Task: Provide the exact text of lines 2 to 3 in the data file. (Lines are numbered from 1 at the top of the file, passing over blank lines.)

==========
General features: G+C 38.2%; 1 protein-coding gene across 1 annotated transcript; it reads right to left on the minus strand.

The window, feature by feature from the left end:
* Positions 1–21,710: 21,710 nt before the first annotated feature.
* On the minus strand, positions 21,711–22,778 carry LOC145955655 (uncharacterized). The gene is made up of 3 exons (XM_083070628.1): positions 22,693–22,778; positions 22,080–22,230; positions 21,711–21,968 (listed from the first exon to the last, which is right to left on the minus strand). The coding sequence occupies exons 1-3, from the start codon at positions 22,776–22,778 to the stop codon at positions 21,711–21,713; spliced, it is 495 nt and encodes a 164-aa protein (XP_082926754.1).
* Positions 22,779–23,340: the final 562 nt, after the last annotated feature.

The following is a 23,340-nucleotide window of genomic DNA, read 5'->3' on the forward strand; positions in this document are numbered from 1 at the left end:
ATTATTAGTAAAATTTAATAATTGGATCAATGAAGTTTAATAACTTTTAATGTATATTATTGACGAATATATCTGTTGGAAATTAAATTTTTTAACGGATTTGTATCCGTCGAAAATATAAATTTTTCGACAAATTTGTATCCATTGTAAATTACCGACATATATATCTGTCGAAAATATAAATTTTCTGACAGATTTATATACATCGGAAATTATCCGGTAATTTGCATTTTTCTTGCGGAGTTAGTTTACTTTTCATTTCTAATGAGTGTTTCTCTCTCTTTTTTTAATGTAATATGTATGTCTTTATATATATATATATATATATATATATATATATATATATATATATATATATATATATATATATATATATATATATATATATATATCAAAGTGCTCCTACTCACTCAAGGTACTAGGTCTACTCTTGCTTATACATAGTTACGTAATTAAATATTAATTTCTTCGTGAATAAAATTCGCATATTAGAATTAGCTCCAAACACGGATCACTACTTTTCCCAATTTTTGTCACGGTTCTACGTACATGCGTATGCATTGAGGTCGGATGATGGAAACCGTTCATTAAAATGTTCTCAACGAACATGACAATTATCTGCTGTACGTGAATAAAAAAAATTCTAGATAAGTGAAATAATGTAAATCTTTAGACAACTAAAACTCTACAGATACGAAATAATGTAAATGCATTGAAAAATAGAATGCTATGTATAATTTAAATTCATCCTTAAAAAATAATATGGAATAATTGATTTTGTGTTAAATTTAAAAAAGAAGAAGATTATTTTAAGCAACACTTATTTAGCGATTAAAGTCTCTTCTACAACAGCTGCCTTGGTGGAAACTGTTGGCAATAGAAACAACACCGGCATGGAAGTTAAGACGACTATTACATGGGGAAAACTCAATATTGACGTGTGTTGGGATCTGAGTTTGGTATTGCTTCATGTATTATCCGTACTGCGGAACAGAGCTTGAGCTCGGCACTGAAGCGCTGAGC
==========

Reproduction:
The window, feature by feature from the left end:
* Positions 1–21,710: 21,710 nt before the first annotated feature.